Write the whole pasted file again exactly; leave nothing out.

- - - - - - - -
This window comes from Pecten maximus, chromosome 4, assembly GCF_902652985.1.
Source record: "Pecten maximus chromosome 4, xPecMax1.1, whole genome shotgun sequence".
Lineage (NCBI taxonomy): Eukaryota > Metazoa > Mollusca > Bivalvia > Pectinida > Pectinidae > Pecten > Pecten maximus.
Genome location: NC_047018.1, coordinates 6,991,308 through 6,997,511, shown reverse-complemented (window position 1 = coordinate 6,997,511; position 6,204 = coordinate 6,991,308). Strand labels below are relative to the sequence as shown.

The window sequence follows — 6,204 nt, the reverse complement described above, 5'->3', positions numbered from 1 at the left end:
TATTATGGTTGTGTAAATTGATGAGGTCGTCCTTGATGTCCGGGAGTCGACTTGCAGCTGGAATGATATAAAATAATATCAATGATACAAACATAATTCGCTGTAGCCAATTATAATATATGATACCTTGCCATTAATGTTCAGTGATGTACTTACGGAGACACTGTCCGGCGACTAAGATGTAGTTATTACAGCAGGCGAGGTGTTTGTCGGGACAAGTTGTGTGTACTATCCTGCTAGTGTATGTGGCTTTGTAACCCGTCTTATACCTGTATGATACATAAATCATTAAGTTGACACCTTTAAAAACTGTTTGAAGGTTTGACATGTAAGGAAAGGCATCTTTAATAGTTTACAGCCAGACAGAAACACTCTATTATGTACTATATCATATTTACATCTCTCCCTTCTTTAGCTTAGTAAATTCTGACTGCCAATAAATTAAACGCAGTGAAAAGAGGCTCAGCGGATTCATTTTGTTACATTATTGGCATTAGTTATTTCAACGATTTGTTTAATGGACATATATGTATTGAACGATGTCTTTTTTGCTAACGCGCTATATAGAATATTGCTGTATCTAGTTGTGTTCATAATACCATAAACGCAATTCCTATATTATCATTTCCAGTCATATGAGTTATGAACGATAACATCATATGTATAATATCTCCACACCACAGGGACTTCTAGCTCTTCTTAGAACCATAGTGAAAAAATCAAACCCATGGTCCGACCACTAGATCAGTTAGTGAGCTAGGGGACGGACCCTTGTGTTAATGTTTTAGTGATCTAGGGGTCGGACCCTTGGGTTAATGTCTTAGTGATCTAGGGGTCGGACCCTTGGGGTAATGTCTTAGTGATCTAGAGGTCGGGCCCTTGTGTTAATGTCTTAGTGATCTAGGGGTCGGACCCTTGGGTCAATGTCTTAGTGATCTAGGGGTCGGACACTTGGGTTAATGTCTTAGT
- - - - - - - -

This window comes from Pecten maximus, chromosome 4, assembly GCF_902652985.1.
Source record: "Pecten maximus chromosome 4, xPecMax1.1, whole genome shotgun sequence".
Lineage (NCBI taxonomy): Eukaryota > Metazoa > Mollusca > Bivalvia > Pectinida > Pectinidae > Pecten > Pecten maximus.
Genome location: NC_047018.1, coordinates 6,991,308 through 6,997,511, shown reverse-complemented (window position 1 = coordinate 6,997,511; position 6,204 = coordinate 6,991,308). Strand labels below are relative to the sequence as shown.

The window sequence follows — 6,204 nt, the reverse complement described above, 5'->3', positions numbered from 1 at the left end:
TATTATGGTTGTGTAAATTGATGAGGTCGTCCTTGATGTCCGGGAGTCGACTTGCAGCTGGAATGATATAAAATAATATCAATGATACAAACATAATTCGCTGTAGCCAATTATAATATATGATACCTTGCCATTAATGTTCAGTGATGTACTTACGGAGACACTGTCCGGCGACTAAGATGTAGTTATTACAGCAGGCGAGGTGTTTGTCGGGACAAGTTGTGTGTACTATCCTGCTAGTGTATGTGGCTTTGTAACCCGTCTTATACCTGTATGATACATAAATCATTAAGTTGACACCTTTAAAAACTGTTTGAAGGTTTGACATGTAAGGAAAGGCATCTTTAATAGTTTACAGCCAGACAGAAACACTCTATTATGTACTATATCATATTTACATCTCTCCCTTCTTTAGCTTAGTAAATTCTGACTGCCAATAAATTAAACGCAGTGAAAAGAGGCTCAGCGGATTCATTTTGTTACATTATTGGCATTAGTTATTTCAACGATTTGTTTAATGGACATATATGTATTGAACGATGTCTTTTTTGCTAACGCGCTATATAGAATATTGCTGTATCTAGTTGTGTTCATAATACCATAAACGCAATTCCTATATTATCATTTCCAGTCATATGAGTTATGAACGATAACATCATATGTATAATATCTCCACACCACAGGGACTTCTAGCTCTTCTTAGAACCATAGTGAAAAAATCAAACCCATGGTCCGACCACTAGATCAGTTAGTGAGCTAGGGGACGGACCCTTGTGTTAATGTTTTAGTGATCTAGGGGTCGGACCCTTGGGTTAATGTCTTAGTGATCTAGGGGTCGGACCCTTGGGGTAATGTCTTAGTGATCTAGAGGTCGGGCCCTTGTGTTAATGTCTTAGTGATCTAGGGGTCGGACCCTTGGGTCAATGTCTTAGTGATCTAGGGGTCGGACACTTGGGTTAATGTCTTAGT